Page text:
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|Charles Powlett (Letter 13)
Written by Robbin
(9/2/2005 9:17 p.m.)
“Charles Powlett gave a dance on Thursday, to the great disturbance of all his neighbors, of course, who, you know, take a most lively interest in the state of his finances, and live in hopes of his being soon ruined.”
The biographical index (letters) says that CP later indulged his neighbors because “…his extravagant habits obliged him to flee to France in 1827, following his wife’s death, and he died at Brussels in 1834.” An anonymous biographer said in a premature obituary notice that he was cheerful, benevolent, conscientious, and virtuous…quick apprehension, and an excellent memory; but he was somewhat deficient in judgment and profundity…opinions apt to run to extremes, and to be lightly taken up and lightly abandoned…a little too free of his advice, which was given with a self-sufficiency not always well received.” The picture of affable but foolish man—states the index.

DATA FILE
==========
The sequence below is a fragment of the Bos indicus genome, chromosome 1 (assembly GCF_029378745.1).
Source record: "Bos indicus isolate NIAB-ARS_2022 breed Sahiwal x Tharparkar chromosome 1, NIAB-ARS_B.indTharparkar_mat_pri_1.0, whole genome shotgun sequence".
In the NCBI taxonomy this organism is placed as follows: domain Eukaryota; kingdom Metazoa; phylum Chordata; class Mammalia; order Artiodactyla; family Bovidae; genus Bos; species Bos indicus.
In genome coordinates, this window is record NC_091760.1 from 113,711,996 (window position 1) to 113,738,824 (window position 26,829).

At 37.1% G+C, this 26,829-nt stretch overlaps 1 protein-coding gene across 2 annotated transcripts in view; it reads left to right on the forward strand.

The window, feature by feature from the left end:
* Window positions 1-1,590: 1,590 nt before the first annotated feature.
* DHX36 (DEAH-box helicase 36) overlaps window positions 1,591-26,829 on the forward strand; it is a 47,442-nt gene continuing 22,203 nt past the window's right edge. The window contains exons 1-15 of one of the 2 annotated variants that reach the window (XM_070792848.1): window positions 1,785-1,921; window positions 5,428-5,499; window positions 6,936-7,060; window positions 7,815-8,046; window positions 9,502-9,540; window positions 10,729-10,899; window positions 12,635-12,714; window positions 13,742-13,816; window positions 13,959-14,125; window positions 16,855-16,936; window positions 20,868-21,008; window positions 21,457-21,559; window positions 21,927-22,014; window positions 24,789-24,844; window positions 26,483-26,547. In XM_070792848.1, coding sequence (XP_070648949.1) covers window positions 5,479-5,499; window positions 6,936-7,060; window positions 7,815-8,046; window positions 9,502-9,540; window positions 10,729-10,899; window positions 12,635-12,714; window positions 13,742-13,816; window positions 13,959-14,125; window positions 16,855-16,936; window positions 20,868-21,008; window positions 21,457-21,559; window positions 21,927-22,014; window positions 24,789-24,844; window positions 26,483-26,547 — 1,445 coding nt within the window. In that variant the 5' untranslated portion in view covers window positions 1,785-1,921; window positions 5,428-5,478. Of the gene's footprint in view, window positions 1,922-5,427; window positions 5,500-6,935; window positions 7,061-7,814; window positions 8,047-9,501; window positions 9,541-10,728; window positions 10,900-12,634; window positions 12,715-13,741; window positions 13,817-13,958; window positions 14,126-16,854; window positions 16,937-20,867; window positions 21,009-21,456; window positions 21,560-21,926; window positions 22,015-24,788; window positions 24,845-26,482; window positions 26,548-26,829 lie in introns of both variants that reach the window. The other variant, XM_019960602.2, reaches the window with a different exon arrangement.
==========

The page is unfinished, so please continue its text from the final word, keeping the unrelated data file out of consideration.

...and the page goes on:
At first I looked him up in hopes of finding out why people would “live in hopes of his being soon ruined” and I was surprised that I found so much that interested me and seemed to answer my wondering. He seems to be almost half Sir Lucas and half Mr. Collins (P&P) and I should think a man of that combination would turn a few heads.
The index also noted that “he was brought up…largely at the ducal home of Hackwood Park, where he became acquainted with rank and fashion in abundance, which somewhat unsettled him for the sphere to which his ill-starred fortunes destined him.” & “Although a number of his letters written between 1789-1801 survive in the Powlett archive, in which the Lefroys and Lyfords are mentioned, unfortunately there are no references to the Austens.”—for this I can hardly forgive him, perhaps his rank and fashion in abundance kept them from his notice.
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